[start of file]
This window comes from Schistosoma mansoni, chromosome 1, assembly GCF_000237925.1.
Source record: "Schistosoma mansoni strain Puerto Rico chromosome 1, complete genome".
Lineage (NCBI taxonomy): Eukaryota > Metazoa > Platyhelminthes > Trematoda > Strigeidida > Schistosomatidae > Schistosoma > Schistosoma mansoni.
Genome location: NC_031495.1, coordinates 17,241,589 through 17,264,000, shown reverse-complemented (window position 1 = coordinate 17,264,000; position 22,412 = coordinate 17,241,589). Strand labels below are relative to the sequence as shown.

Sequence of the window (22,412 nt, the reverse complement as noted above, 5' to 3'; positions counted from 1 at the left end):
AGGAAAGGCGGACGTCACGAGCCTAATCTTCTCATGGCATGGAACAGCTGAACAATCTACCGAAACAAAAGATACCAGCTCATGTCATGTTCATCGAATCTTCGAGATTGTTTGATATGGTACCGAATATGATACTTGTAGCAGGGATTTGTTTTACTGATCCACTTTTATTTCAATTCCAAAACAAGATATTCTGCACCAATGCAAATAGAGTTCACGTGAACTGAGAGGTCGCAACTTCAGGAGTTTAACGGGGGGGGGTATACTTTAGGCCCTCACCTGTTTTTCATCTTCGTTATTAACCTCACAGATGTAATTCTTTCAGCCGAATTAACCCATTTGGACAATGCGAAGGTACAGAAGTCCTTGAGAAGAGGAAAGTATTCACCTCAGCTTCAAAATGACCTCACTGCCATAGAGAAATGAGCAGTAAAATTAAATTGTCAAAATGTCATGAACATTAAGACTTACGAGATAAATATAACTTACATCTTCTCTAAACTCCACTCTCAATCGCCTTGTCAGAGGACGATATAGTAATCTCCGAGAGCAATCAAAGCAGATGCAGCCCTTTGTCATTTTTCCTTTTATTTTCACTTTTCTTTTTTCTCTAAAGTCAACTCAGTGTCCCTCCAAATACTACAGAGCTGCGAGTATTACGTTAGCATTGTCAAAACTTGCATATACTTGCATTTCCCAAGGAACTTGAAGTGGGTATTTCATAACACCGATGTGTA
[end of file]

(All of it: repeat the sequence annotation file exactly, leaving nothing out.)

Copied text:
This window comes from Schistosoma mansoni, chromosome 1, assembly GCF_000237925.1.
Source record: "Schistosoma mansoni strain Puerto Rico chromosome 1, complete genome".
Lineage (NCBI taxonomy): Eukaryota > Metazoa > Platyhelminthes > Trematoda > Strigeidida > Schistosomatidae > Schistosoma > Schistosoma mansoni.
Genome location: NC_031495.1, coordinates 17,241,589 through 17,264,000, shown reverse-complemented (window position 1 = coordinate 17,264,000; position 22,412 = coordinate 17,241,589). Strand labels below are relative to the sequence as shown.

Sequence of the window (22,412 nt, the reverse complement as noted above, 5' to 3'; positions counted from 1 at the left end):
AGGAAAGGCGGACGTCACGAGCCTAATCTTCTCATGGCATGGAACAGCTGAACAATCTACCGAAACAAAAGATACCAGCTCATGTCATGTTCATCGAATCTTCGAGATTGTTTGATATGGTACCGAATATGATACTTGTAGCAGGGATTTGTTTTACTGATCCACTTTTATTTCAATTCCAAAACAAGATATTCTGCACCAATGCAAATAGAGTTCACGTGAACTGAGAGGTCGCAACTTCAGGAGTTTAACGGGGGGGGGTATACTTTAGGCCCTCACCTGTTTTTCATCTTCGTTATTAACCTCACAGATGTAATTCTTTCAGCCGAATTAACCCATTTGGACAATGCGAAGGTACAGAAGTCCTTGAGAAGAGGAAAGTATTCACCTCAGCTTCAAAATGACCTCACTGCCATAGAGAAATGAGCAGTAAAATTAAATTGTCAAAATGTCATGAACATTAAGACTTACGAGATAAATATAACTTACATCTTCTCTAAACTCCACTCTCAATCGCCTTGTCAGAGGACGATATAGTAATCTCCGAGAGCAATCAAAGCAGATGCAGCCCTTTGTCATTTTTCCTTTTATTTTCACTTTTCTTTTTTCTCTAAAGTCAACTCAGTGTCCCTCCAAATACTACAGAGCTGCGAGTATTACGTTAGCATTGTCAAAACTTGCATATACTTGCATTTCCCAAGGAACTTGAAGTGGGTATTTCATAACACCGATGTGTA